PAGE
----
The sessions reflect that excitement, transforming themselves before the band’s very eyes into what Ian Hunter later called “three days of madness, done very quickly.” Song titles were changed as their nature developed — “Mental Train” became “The Moon Upstairs,” “How Long” was reworked first as “A Duck Can Swim With Me” and then as “Death May Be Your Santa Claus.” The album itself came perilously close to being titled AC/DC before producer Stevens hit upon the far more suitable Brain Capers. The grinding riff that wraps up “The Journey” was reborn as the cacophonic closer “Wheel of the Quivering Meat Conception,” and the brace of covers that hove into view — “Darkness Darkness” and “Your Own Back Yard” — were steamrolled as thoroughly as the original material. The result would later be tagged among the least commercial albums ever released by a so-called rising rock band. But Mott was sick of rising and wound up, instead, with what rates among the most important of its age, as Hunter later realized. “I didn’t listen to [that album] for years, and then the punks started talking about it. You can actually hear the Sex Pistols loud and clear.”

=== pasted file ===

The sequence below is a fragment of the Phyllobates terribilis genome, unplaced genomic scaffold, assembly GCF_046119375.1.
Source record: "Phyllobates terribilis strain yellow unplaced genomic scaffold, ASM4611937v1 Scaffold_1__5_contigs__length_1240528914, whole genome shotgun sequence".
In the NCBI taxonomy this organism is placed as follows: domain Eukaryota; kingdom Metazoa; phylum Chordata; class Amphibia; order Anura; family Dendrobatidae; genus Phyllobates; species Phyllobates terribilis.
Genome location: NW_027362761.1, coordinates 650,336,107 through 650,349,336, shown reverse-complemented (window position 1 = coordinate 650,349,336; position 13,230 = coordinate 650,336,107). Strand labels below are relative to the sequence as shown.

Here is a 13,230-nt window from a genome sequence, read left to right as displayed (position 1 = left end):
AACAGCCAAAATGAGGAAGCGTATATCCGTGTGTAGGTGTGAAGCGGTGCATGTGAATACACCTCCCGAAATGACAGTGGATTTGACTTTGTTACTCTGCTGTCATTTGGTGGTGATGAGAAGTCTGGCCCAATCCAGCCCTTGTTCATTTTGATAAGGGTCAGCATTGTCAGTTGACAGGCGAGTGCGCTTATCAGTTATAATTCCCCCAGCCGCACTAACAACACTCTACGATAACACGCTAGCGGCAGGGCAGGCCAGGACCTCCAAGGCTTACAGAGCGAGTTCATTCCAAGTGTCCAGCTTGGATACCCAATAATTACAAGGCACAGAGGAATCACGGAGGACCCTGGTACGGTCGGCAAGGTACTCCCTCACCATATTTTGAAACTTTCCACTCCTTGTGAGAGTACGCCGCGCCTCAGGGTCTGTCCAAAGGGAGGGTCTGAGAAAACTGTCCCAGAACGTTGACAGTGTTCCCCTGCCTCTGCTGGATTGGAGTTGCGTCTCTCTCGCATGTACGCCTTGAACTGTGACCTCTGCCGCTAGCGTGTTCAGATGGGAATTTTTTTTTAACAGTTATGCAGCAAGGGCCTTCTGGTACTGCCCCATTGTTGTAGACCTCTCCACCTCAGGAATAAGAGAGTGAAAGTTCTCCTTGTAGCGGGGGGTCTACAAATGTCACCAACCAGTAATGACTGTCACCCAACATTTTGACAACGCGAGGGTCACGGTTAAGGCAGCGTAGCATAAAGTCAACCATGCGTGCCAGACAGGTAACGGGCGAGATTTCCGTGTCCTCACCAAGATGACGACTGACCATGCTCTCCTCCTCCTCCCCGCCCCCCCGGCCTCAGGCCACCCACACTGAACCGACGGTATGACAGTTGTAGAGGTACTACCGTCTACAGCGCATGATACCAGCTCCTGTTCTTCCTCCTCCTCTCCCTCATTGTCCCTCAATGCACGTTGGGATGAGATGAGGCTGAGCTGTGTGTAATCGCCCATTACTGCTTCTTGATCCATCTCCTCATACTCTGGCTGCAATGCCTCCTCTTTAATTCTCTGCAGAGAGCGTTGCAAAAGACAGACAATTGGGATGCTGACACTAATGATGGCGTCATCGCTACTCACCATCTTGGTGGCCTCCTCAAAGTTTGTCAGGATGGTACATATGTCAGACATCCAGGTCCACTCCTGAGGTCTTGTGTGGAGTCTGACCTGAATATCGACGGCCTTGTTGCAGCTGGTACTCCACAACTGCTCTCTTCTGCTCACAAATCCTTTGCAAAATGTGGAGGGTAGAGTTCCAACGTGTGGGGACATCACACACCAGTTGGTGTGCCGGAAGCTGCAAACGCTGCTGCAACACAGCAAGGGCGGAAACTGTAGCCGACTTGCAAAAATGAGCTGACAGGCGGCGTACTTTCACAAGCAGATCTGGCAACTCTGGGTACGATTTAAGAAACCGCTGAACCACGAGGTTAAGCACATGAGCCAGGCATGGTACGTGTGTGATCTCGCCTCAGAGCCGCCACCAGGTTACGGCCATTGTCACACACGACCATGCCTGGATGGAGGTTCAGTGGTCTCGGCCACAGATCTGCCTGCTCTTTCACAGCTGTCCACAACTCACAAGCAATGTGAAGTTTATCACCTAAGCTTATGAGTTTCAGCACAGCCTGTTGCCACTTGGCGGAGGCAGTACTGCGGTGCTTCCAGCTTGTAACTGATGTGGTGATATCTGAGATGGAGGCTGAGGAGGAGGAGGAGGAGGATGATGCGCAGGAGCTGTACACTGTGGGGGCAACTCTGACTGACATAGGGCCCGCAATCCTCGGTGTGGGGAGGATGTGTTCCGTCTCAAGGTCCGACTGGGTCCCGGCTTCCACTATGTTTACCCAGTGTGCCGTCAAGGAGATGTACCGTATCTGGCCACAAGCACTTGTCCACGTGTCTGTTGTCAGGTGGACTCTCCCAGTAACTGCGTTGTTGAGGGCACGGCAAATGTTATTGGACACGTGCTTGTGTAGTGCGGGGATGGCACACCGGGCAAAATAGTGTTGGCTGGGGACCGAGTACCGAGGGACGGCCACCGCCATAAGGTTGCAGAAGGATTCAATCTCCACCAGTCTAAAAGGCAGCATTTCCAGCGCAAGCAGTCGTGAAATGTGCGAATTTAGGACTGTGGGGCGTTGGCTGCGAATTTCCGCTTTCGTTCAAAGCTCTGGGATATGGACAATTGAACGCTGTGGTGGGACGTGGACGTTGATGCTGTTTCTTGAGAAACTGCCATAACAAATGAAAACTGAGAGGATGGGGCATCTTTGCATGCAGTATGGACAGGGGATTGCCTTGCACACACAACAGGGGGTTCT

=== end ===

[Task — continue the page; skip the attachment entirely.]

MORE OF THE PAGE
-Dave Thompson,

Mott the Hoople-BRAIN CAPERS (1971)
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Yes, I’m giving mediafire a shot again. Let’s see! -Ian!

Link Wray was one of rock & roll’s first bone fide guitar heroes, and his speaker-shredding buzzy chords were as distinctive a sound as anyone conjured up in rock’s early years. So Link’s old fans were thrown for a loop when, in 1971, the man made a comeback after several years along the margins with a self-titled album that set aside his big slabs of fretboard fuzz in favor of a loosely tight fusion of country, blues, and roughshod folk-rock. Recorded in a homemade three-track studio fashioned in an abandoned chicken coop on Wray’s Maryland farm, Link Wray lacks the muscle of the man’s legendary instrumental sides, with acoustic guitar, piano, and mandolin anchoring these sides as often as Link’s electric, and there’s a down-home mood here that lacks the switchblade intensity of Wray’s most famous music. But the rough passion of “Rumble” and “Rawhide” certainly carries through here, albeit in a different form; the plaintive howl of Wray’s vocals isn’t always pretty, but it certainly communicates (Wray lost a lung to TB in 1953), the best songs speak eloquently of the hard facts of Wray’s early life as a poor Shawnee child in the Deep South, and there’s a humble back-porch stomp in this music that’s heartfelt and immediate. (And Wray does serve up some primal hoodoo guitar on the closing cut, “Tail Dragger.”) Link Wray didn’t go over big with the man’s old fans and failed to win him many new ones, but it’s an honest and passionate piece of music that’s a fascinating detour from the music that has largely defined his career, and has aged better than the vast majority of the country-rock product of the early ’70s.